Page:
Speaking about God in society
Clergy came together at two day conferences in March to explore how to speak about God in today's society.
80 per cent of clergy questioned in a recent survey said they no longer had confidence in speaking about God in public.
This was the startling fact with which Bishop Mike opened his address to over 150 members of the clergy in the diocese at two day-conferences held in Bristol and Swindon in March.
Comparing contemporary British culture with the society described in Acts – i.e. one in which Christianity is a minority religion struggling to prove its worth in a mixed spiritual economy – the Bishop didn’t doubt the scale of the challenge but countered it with the bare truth: ‘if we don’t do God, who will?’
Reading from Acts 4, he noted how the authorities in Jerusalem had been struck by the boldness and courage with which Peter and John made their case before the Council – which soon realised that the way to stop the early Church from spreading was to stop it speaking.
‘We also need to be people of courage and conviction,’ said Bishop Mike. ‘Some of our speaking needs to be prophetic, some encouraging – but if we choose silence, where will it all end?’
This, then, was the powerful entrée to the two following sessions from Bishop Gordon Mursell, the retired Bishop of Stafford. Bishop Gordon used the ‘Farewell Discourse’ in John’s Gospel to make the case for a contemporary Christianity that should not be afraid of robust questions and dialogue in the face of a future that, for us as for the first Disciples, is both daunting but also full of opportunity.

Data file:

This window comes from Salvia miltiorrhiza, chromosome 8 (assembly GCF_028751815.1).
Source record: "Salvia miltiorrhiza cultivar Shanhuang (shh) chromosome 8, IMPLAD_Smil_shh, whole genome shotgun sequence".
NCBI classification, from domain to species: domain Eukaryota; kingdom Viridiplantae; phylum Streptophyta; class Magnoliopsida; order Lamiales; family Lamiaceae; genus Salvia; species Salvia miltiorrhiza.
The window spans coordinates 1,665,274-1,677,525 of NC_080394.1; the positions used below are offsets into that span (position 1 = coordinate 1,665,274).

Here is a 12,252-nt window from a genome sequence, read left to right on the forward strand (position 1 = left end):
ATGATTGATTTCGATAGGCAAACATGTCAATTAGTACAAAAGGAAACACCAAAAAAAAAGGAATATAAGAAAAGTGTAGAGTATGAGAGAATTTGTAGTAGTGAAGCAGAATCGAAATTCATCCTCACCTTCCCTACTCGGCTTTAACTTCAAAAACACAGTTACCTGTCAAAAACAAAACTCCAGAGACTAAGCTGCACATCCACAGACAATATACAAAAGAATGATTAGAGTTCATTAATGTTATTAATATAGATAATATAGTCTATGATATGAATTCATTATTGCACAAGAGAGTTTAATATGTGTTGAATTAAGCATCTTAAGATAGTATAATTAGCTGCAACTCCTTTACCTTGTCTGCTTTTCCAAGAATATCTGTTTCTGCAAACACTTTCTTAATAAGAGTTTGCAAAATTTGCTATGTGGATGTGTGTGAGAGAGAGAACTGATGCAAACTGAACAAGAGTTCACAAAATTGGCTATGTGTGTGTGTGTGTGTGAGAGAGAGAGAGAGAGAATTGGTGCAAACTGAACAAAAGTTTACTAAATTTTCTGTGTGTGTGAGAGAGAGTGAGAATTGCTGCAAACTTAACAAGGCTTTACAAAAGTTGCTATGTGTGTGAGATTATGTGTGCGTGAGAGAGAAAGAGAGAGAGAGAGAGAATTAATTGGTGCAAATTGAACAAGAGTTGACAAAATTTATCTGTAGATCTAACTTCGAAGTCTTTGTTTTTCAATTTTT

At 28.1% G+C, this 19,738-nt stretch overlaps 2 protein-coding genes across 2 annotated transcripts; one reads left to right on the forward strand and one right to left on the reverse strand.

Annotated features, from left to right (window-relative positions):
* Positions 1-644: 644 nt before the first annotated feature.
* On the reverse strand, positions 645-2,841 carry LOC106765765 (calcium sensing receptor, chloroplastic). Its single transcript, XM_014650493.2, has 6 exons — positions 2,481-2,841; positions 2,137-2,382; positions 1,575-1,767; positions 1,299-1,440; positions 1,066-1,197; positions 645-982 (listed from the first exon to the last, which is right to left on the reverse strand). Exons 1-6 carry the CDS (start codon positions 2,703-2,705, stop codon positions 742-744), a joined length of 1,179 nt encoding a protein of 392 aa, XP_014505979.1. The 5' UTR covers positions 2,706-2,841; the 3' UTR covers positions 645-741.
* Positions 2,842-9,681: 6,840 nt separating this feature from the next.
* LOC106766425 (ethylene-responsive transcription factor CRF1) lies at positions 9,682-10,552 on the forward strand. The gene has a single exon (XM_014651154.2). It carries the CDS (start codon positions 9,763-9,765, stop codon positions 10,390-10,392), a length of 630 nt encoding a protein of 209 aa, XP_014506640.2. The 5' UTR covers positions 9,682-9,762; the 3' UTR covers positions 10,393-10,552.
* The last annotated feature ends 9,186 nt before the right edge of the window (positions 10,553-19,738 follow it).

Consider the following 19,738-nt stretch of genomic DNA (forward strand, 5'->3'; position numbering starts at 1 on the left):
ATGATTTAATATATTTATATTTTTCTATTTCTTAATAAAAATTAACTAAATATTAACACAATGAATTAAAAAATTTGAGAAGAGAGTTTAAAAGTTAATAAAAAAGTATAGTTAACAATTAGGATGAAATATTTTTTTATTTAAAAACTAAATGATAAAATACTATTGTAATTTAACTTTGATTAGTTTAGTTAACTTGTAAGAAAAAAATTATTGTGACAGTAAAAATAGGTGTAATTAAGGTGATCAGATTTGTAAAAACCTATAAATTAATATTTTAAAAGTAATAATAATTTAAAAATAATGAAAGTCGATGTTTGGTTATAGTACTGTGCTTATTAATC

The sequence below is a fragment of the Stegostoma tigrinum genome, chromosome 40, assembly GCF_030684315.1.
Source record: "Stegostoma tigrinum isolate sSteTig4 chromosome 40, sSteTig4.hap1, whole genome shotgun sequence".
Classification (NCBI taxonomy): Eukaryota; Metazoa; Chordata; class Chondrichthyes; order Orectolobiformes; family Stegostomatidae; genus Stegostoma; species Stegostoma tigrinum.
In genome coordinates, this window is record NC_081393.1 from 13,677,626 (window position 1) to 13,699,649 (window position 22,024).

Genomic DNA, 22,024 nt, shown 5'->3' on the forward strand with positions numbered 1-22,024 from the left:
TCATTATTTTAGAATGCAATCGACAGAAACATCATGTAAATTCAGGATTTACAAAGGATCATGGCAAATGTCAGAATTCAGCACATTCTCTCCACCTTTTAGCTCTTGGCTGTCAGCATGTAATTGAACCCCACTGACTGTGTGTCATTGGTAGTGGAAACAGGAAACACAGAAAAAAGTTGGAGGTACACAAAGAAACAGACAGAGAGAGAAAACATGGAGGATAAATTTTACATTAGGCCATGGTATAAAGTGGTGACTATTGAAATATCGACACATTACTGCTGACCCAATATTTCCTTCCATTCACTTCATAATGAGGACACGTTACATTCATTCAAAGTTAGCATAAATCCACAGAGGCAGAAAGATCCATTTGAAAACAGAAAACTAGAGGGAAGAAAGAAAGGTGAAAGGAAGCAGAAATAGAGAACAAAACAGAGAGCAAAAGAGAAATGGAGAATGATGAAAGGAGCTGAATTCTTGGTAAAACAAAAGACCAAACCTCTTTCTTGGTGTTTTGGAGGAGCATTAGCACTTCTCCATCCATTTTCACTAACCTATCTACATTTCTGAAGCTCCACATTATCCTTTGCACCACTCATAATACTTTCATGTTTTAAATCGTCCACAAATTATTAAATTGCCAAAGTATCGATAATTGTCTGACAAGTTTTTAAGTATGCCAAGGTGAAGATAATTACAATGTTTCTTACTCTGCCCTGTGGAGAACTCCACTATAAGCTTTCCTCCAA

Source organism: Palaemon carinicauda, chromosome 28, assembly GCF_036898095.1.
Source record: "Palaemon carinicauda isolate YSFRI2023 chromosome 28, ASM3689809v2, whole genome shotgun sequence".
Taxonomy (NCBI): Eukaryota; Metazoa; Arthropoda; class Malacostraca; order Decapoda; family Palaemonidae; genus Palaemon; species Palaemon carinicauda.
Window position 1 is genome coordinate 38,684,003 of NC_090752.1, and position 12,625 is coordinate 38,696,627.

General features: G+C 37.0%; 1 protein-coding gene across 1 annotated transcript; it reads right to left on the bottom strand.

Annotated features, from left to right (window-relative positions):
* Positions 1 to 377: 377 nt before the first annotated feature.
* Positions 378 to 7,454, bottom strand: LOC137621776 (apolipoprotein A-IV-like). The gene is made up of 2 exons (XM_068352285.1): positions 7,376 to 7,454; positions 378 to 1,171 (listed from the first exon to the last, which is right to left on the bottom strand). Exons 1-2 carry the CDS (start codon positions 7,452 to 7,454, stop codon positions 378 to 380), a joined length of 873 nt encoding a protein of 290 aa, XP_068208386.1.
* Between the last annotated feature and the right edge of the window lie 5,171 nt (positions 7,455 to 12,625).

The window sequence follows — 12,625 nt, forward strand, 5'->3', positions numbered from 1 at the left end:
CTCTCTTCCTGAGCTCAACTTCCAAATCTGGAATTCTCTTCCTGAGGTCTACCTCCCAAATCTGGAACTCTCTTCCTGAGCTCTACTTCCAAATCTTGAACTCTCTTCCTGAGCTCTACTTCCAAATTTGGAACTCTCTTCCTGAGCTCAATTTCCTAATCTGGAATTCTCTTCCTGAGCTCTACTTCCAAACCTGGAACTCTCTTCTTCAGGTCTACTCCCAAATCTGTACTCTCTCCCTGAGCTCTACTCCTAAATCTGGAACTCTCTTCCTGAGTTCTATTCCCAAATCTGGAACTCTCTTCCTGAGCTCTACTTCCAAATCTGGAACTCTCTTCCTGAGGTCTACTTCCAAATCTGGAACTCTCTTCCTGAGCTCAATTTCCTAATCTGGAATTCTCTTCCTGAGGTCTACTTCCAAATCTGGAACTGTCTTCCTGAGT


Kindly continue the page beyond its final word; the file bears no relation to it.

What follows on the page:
Exploring the various themes of John’s Gospel in these final chapters, Bishop Gordon suggested that they could all be used to inform how we might speak about God in our own times: through compassionate service which communicates the assurance of love; through the transforming power of the Church as a community which ‘abides’ in Jesus; and through the potential healing power of ‘pruning’ and ‘cross-shaped’ cuts.
Ultimately, Bishop Gordon counselled, contrary forces could never be overcome with force; rather they had to be out-imagined: the task of Christians was to envision together and communicate a different way of looking at the world. This was the sort of vision the Disciples finally grasped from Jesus at the end of John 16.
He ended with the story of Una, a lady he had known who had started every day in the firm expectation that she would see the glory of God that day. She celebrated it as though it had already happened and, because she expected to see it, she did. As a result, her standard greeting to those she met was ‘I seen the glory!’
Once we know God in this sort of way, Bishop Gordon concluded, we really have something to talk about.
90% of clergy rated the day conferences as Excellent or Very Good - a great foundation for the next conferences on 20 and 21 November 2013 on "How do you get good people?" with Bishop Chris Edmondson.